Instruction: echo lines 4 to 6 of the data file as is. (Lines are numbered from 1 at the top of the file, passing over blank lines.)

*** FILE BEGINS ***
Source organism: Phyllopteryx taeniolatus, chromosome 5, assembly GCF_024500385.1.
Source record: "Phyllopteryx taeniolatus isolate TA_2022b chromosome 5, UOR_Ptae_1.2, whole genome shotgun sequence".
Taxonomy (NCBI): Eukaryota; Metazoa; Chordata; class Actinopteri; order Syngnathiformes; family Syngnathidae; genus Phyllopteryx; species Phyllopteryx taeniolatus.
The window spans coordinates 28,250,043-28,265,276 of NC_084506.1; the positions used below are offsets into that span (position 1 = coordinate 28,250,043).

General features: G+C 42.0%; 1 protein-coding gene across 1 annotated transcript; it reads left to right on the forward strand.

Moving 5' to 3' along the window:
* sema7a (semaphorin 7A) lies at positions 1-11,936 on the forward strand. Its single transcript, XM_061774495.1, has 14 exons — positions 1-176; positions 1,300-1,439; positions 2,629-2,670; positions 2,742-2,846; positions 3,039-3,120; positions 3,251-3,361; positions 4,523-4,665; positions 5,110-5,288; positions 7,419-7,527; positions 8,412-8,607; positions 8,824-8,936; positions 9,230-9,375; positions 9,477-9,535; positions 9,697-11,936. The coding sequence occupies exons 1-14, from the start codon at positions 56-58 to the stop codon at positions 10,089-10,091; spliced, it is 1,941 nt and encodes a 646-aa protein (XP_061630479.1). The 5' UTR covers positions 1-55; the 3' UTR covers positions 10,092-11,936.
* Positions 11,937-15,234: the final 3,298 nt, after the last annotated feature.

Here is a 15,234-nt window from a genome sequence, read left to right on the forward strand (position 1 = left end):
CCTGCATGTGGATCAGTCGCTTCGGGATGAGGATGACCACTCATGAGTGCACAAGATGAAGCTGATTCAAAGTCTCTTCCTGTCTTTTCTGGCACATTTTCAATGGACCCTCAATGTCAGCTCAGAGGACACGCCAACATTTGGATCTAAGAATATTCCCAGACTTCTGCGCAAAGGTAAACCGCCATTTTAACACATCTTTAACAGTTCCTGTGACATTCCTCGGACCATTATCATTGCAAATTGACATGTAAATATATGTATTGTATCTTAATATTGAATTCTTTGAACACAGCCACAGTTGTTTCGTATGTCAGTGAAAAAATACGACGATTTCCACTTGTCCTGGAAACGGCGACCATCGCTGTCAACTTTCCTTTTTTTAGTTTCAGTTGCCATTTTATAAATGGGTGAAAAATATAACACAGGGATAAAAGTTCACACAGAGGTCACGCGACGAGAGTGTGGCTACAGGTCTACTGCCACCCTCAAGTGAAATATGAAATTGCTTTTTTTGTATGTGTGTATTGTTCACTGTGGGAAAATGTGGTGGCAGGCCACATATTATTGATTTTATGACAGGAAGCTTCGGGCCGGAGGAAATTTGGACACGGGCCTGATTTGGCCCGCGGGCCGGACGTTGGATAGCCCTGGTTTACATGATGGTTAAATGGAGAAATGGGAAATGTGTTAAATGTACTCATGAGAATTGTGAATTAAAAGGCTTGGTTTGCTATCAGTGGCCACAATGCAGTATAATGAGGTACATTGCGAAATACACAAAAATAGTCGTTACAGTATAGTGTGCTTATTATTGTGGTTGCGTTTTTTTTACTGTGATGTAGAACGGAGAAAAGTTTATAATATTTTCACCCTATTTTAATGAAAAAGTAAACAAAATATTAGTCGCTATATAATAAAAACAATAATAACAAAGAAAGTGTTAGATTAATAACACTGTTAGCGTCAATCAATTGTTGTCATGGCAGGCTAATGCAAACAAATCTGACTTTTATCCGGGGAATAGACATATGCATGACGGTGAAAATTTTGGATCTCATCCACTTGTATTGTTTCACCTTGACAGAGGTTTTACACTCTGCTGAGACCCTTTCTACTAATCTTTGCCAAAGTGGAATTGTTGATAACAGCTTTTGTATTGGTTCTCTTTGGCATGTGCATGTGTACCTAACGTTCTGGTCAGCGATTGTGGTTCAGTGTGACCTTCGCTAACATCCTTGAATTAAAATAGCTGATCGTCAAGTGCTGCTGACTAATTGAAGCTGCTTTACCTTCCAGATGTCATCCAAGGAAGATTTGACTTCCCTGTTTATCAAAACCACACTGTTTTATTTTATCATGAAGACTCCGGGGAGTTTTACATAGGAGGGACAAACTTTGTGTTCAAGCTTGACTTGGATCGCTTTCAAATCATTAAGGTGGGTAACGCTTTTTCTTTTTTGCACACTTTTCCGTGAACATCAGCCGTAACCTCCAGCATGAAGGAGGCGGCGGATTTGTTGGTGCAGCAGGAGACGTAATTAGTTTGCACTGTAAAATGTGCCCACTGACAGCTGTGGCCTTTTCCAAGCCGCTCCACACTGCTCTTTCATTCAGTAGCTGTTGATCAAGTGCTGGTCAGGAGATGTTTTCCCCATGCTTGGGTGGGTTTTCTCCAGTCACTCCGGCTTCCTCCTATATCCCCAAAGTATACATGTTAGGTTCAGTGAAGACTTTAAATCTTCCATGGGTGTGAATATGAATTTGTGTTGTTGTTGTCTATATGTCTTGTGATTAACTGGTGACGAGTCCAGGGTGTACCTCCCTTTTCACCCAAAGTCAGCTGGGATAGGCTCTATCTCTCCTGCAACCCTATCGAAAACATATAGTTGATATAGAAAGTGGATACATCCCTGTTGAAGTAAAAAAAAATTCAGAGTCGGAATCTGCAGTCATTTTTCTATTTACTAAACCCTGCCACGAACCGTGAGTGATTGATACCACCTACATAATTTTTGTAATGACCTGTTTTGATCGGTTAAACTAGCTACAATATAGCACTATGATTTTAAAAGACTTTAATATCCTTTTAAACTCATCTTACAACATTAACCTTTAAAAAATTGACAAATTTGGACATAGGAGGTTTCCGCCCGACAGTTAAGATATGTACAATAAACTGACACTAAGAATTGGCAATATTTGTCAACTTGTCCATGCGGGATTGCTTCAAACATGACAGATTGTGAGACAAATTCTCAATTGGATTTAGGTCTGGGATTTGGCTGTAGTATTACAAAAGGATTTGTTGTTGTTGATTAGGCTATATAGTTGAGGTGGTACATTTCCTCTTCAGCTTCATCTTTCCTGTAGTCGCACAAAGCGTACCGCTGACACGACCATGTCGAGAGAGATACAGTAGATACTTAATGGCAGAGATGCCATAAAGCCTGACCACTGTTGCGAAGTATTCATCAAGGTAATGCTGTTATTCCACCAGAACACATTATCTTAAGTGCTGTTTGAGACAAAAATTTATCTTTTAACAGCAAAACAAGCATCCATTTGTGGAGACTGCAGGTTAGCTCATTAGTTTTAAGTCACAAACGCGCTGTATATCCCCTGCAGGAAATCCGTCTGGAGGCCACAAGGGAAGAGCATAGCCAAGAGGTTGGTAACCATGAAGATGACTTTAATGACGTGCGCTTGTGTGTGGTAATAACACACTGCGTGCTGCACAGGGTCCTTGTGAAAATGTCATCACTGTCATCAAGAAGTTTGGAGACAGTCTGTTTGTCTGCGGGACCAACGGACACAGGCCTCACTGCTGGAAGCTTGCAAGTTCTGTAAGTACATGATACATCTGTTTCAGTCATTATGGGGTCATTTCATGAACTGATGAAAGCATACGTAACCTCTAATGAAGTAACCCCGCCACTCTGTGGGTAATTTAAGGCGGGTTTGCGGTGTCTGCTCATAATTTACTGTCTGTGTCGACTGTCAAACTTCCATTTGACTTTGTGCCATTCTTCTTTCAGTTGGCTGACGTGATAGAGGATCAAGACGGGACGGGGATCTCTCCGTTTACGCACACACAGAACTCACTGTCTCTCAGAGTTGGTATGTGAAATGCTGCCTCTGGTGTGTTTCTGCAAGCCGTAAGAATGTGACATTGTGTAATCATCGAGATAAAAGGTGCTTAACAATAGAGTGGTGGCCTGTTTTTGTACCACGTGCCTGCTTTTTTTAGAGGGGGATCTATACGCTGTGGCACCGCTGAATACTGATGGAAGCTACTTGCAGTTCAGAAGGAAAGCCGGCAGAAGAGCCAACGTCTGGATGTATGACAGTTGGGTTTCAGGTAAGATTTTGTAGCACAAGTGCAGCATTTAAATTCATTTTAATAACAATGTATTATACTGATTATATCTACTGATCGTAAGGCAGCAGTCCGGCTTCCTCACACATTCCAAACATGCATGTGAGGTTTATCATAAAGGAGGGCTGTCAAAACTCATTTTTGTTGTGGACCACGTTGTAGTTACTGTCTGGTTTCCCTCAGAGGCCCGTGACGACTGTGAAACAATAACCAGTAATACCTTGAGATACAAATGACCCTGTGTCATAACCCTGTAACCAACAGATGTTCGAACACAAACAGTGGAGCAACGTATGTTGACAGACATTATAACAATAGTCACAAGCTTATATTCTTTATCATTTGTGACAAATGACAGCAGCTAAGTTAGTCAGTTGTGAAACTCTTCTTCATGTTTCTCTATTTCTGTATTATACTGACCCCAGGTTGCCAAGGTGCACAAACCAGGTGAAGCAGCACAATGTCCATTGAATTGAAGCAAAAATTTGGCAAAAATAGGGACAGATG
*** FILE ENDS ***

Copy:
The window spans coordinates 28,250,043-28,265,276 of NC_084506.1; the positions used below are offsets into that span (position 1 = coordinate 28,250,043).

General features: G+C 42.0%; 1 protein-coding gene across 1 annotated transcript; it reads left to right on the forward strand.

Moving 5' to 3' along the window: